By Matt Doiron
Many major investors are required to file 13Fs with the SEC within several weeks after the end of each quarter, and we track these filings in our database to help us research investing strategies (we have found, for example, that the most popular small cap stocks among hedge funds generate an average excess return of 18 percentage points per year). Ric Dillon's Diamond Hill Capital has submitted its 13F for the first quarter of 2013 well ahead of the required time, disclosing many of its long equity positions as of the end of March. Read on for our quick take on the fund's five largest holdings by market value, see the full filing with the SEC, or compare its picks to those in previous filings.
Diamond Hill reported a position of over 11 million shares in Hartford Financial Services (HIG), the $12 billion market cap property and casualty insurance company. Total revenues declined slightly compared to 2011, and with benefits rising in absolute terms Hartford experienced a fall in earnings. Wall Street analysts expect the company to recover, however, and as a result the stock's forward P/E is only 8. In addition, Hartford trades at a substantial discount to the book value of its equity with a P/B ratio of only 0.5. The recent performance is worrisome, but we think the stock is cheap enough to be worthy of value consideration.
Dillon and his team increased their holdings of Medtronic (MDT) to 6.1 million shares, up from 5.3 million at the end of December. The large manufacturer of medical devices and appliances is right on the edge of value territory with a trailing earnings multiple of 14. The third quarter of Medtronic's fiscal year ended in January, during which a combination of low revenue growth and somewhat wider margins pushed net income up 6% versus a year earlier. As such, the stock actually looks about fairly priced -- not that attractive of a value candidate unless Medtronic's growth rates increase.
United Technologies (UTX) was another of Diamond Hill's top picks with the filing disclosing ownership of about 3 million shares. The last quarterly report for United Technologies was a very strong one, as revenue grew 14% from its levels in the fourth quarter of 2011 and earnings were up at an even higher rate. Even if those growth rates cool, United Technologies could make for an interesting value prospect: the trailing and forward P/Es are 17 and 13, respectively. We would be interested in learning more about the company and if we can expect double-digit growth rates to continue for a few years.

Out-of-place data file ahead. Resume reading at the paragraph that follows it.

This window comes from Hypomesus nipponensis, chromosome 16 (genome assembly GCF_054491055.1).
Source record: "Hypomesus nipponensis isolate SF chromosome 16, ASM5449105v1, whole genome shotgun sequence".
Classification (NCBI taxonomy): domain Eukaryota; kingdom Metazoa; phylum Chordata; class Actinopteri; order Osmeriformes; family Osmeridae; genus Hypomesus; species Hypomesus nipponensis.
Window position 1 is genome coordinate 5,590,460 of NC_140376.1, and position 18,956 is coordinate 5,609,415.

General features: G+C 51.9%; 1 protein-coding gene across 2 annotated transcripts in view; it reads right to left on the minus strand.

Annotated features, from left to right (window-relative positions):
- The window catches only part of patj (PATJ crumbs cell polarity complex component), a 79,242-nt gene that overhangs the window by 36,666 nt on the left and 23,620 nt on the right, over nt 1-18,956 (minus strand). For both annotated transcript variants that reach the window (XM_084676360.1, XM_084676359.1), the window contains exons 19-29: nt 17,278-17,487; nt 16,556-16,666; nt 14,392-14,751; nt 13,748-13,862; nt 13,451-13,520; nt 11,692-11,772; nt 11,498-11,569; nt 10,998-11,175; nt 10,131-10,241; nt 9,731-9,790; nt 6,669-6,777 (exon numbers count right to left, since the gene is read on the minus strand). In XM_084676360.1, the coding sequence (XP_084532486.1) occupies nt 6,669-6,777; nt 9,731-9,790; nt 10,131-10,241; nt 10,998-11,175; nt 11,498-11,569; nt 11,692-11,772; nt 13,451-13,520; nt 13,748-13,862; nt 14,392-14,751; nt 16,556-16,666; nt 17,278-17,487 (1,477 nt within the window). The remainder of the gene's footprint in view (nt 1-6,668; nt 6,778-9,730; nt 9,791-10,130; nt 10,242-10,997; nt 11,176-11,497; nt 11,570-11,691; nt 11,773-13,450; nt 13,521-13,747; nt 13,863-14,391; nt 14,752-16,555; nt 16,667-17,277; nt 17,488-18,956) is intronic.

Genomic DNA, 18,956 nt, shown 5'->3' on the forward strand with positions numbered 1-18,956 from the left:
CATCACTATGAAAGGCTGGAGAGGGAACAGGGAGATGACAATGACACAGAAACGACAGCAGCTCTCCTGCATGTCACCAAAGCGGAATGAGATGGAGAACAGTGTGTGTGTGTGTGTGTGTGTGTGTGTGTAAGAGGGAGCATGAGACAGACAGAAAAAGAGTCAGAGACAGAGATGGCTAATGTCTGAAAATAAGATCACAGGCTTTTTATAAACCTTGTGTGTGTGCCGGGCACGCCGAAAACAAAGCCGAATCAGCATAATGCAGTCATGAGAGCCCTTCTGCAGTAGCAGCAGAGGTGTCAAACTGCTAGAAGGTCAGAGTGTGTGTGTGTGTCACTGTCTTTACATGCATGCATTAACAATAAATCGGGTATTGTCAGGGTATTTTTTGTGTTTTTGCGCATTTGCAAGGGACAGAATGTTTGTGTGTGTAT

The family of mutual funds sold a small portion of its Citigroup (C) stake but the mega bank was still one of its largest holdings. Citigroup is notable for trading lower than the book value of its equity- the stock's P/B ratio is 0.7- as investors are not confident in the bank's assets. The sell-side expects it to improve its financials over the next couple years and so the forward P/E is 9. Citigroup does look like a good value, but at least in terms of earnings- even forward estimates- it is not particularly attractive compared to more reliable banks at this time.
JPMorgan Chase (JPM) rounds out our list of Diamond Hill's top stock picks, with the 5.5 million shares in its portfolio at the beginning of April down very slightly from three months earlier. JPMorgan Chase's earnings were quite good in its most recent quarter compared to the same period in the previous year, though revenue only rose 1%. Both the trailing and forward earnings multiples here are 8, and the bank is slightly cheaper than book as well. As a result we think that JPMorgan Chase is at least a prospective value stock, and investors could certainly investigate it on those grounds.